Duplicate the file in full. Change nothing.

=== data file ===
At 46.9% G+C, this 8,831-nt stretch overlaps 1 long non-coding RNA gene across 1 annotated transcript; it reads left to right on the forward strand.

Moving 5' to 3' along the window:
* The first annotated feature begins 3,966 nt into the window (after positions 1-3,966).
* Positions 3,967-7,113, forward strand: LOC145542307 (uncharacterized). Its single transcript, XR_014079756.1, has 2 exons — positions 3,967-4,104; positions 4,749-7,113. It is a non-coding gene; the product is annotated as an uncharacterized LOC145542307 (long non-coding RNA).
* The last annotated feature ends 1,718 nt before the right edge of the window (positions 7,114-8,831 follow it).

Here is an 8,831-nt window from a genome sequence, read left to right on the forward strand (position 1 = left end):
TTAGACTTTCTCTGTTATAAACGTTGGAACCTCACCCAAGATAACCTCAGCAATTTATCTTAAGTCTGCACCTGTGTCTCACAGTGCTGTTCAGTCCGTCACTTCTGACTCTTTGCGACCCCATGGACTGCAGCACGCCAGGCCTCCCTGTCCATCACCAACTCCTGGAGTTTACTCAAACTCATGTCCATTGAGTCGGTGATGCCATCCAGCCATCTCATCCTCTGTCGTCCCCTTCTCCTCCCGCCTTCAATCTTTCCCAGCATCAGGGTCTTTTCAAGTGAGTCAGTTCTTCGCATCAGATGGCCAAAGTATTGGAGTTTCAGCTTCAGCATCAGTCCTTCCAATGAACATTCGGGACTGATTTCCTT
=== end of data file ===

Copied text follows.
At 46.9% G+C, this 8,831-nt stretch overlaps 1 long non-coding RNA gene across 1 annotated transcript; it reads left to right on the forward strand.

Moving 5' to 3' along the window:
* The first annotated feature begins 3,966 nt into the window (after positions 1-3,966).
* Positions 3,967-7,113, forward strand: LOC145542307 (uncharacterized). Its single transcript, XR_014079756.1, has 2 exons — positions 3,967-4,104; positions 4,749-7,113. It is a non-coding gene; the product is annotated as an uncharacterized LOC145542307 (long non-coding RNA).
* The last annotated feature ends 1,718 nt before the right edge of the window (positions 7,114-8,831 follow it).

Here is an 8,831-nt window from a genome sequence, read left to right on the forward strand (position 1 = left end):
TTAGACTTTCTCTGTTATAAACGTTGGAACCTCACCCAAGATAACCTCAGCAATTTATCTTAAGTCTGCACCTGTGTCTCACAGTGCTGTTCAGTCCGTCACTTCTGACTCTTTGCGACCCCATGGACTGCAGCACGCCAGGCCTCCCTGTCCATCACCAACTCCTGGAGTTTACTCAAACTCATGTCCATTGAGTCGGTGATGCCATCCAGCCATCTCATCCTCTGTCGTCCCCTTCTCCTCCCGCCTTCAATCTTTCCCAGCATCAGGGTCTTTTCAAGTGAGTCAGTTCTTCGCATCAGATGGCCAAAGTATTGGAGTTTCAGCTTCAGCATCAGTCCTTCCAATGAACATTCGGGACTGATTTCCTT